While each English League has 20+ teams, there would have to be a smaller amount for football. I would say 15 teams per league. Why? Because it’s absurd to have young kids playing in 20+ regular season games throughout a season. They’re prone to more injuries than ever before. The NFL doesn’t go that far! Besides, it’s important that everybody plays each other at least once in the span of a season. Secondly, since there are an odd number of teams, you could still give a bye week for each team. In the end, each team will play the other 14 teams in that league – 7 at home, 7 away. I would do everything possible to make sure that a bad team faces a couple of top 5 teams at home, with the same balance for away games. If you want to challenge the strength of schedule that way, have at it. I don’t think it’ll make much of a difference.
 
Let’s say the highest league in college football (equivalent to the Premier League) is called the ‘Zenzola League’. This league would have the top 15 teams in the country. If we were starting this new league format next year, we could take the top 15 schools from the top 25 list, and throw them into the Zenzola League. The schools ranked 16-25, and those just on the edge would be in the league below that. Then, you could rank schools based on record, and place them in leagues below that. The bad teams will face the bad teams in deeper leagues, and the best of the best will play each other in the higher leagues. Like I said, strength of schedule should no longer be an issue here. If Boise State is in the Zenzola League next season, they can have a serious crack at a national title because their schedule will no longer consist of teams from the Mountain West Division. Rather, they’ll face teams like Alabama, LSU, Oklahoma State, etc.
 
Furthermore, if you’re a team not starting the season in the Zenzola League, it will be your job as a school, to fight your way to get there, and then to stay there season in and season out. Remember, if schools battle their way into the top three or fall into the bottom three in a specific league by the end of the season, that is the only way they can move out of the league they’re currently in.
 
This system can work. However, can fans deal with it? Here are some issues…
 
  1. Are there bowls?
 
Yes, absolutely. In fact, who says we have do to exactly what the Europeans do in their soccer league? Obviously, the Zenzola League will have the best of the best teams. The top two teams will square off in the National Title game at the end of the regular season. The two teams in 3rd and 4th place will square off in the Rose Bowl. The 5th and 6th place teams will face in the Orange Bowl, etc. If there is a tie for first, second, third, etc., the tiebreaker can consist of an accumulation of points the team made in football games (adding all the touchdowns and field goals together). If your team can score 60 points in a single football game, more power to you. Because these teams are in the best of the best league, they should deserve the best bowls. What’s the problem with that?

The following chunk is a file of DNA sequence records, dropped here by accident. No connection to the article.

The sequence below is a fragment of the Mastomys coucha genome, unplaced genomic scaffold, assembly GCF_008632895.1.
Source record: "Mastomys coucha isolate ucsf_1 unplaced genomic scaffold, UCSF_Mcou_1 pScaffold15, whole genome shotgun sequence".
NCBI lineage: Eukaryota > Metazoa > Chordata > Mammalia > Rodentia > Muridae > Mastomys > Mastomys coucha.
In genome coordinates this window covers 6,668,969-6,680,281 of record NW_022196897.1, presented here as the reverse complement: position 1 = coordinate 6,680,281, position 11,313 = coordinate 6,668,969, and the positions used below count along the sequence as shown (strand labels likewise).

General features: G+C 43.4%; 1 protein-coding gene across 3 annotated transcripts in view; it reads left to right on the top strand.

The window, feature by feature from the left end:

The lower name bowls like the Capital One, Chick-fil-A, Ticket City Bowl, Outback Bowl, etc., would carry over into the leagues below the Zenzola League. After the 3rd or 4th league down, teams that low will have no chance at a bowl. It’s their job to get out of those deeper leagues as soon as possible. No matter how you slice it, every single Division 1-A football team has a shot at making it to the Zenzola League...at some point...
 
  1. So no more divisions and rivalries?
 
That’s right. No more Big Ten, SEC, ACC, Big 12, Mountain West, etc. etc. etc. New rivalries can be form based on the league your team is in. Just because rivalries were created out of regional divisions for so many years, doesn’t mean that has to stop. You may be stuck with those teams anyway, if you happen to be in the same league.
 
  1. Are there too many teams in Division 1-A to do this?
 
Look, if I’m doing my math correctly, there are almost 120 schools in Division 1-A Football alone. If you divide that by 15 teams per league, you’ll have 8 leagues. It would look something like this…
 
        1.  Zenzola League (Top League)
        2.  League 1
        3.  League 2
        4.  League 3
        5.  League 4
        6.  League 5
        7.  League 6
        8.  League 7
 
Like I said before, if this system began next season, teams like Duke, Kansas, Indiana, and Idaho, would find themselves in either League 6 or 7 because these are horrible football programs with horrible records. If they ever want to get to the Zenzola League, they need to get their acts together, and duke it out with some of the worst in the country. Someone will come out in 1st place no matter what, like in League 7, for instance.
 
I hope my gibberish made some sense here. I wonder if this idea has already been considered…
 
What do you think? Am I wrong?
 
Again, follow me on Twitter @RadioJoeZenzola.
 
In my next blog, 'What I would like to see in return if the Brewers trade Zack Greinke'…
 
Until next time, Milwaukee…
 


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06/28/2012 2:04PM
College Football should look to European Soccer for the answers